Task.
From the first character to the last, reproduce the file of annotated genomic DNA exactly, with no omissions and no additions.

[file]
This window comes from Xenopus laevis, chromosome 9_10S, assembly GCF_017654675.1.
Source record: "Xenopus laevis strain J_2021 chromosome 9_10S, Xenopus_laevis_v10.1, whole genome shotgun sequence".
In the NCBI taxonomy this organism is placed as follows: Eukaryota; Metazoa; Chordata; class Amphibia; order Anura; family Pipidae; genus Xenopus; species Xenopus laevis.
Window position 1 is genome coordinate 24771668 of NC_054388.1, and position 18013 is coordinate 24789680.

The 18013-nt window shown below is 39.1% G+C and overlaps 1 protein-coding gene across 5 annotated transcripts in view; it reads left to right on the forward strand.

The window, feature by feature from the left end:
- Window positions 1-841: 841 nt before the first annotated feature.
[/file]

This window comes from Xenopus laevis, chromosome 9_10S, assembly GCF_017654675.1.
Source record: "Xenopus laevis strain J_2021 chromosome 9_10S, Xenopus_laevis_v10.1, whole genome shotgun sequence".
In the NCBI taxonomy this organism is placed as follows: Eukaryota; Metazoa; Chordata; class Amphibia; order Anura; family Pipidae; genus Xenopus; species Xenopus laevis.
Window position 1 is genome coordinate 24771668 of NC_054388.1, and position 18013 is coordinate 24789680.

The 18013-nt window shown below is 39.1% G+C and overlaps 1 protein-coding gene across 5 annotated transcripts in view; it reads left to right on the forward strand.

The window, feature by feature from the left end:
- Window positions 1-841: 841 nt before the first annotated feature.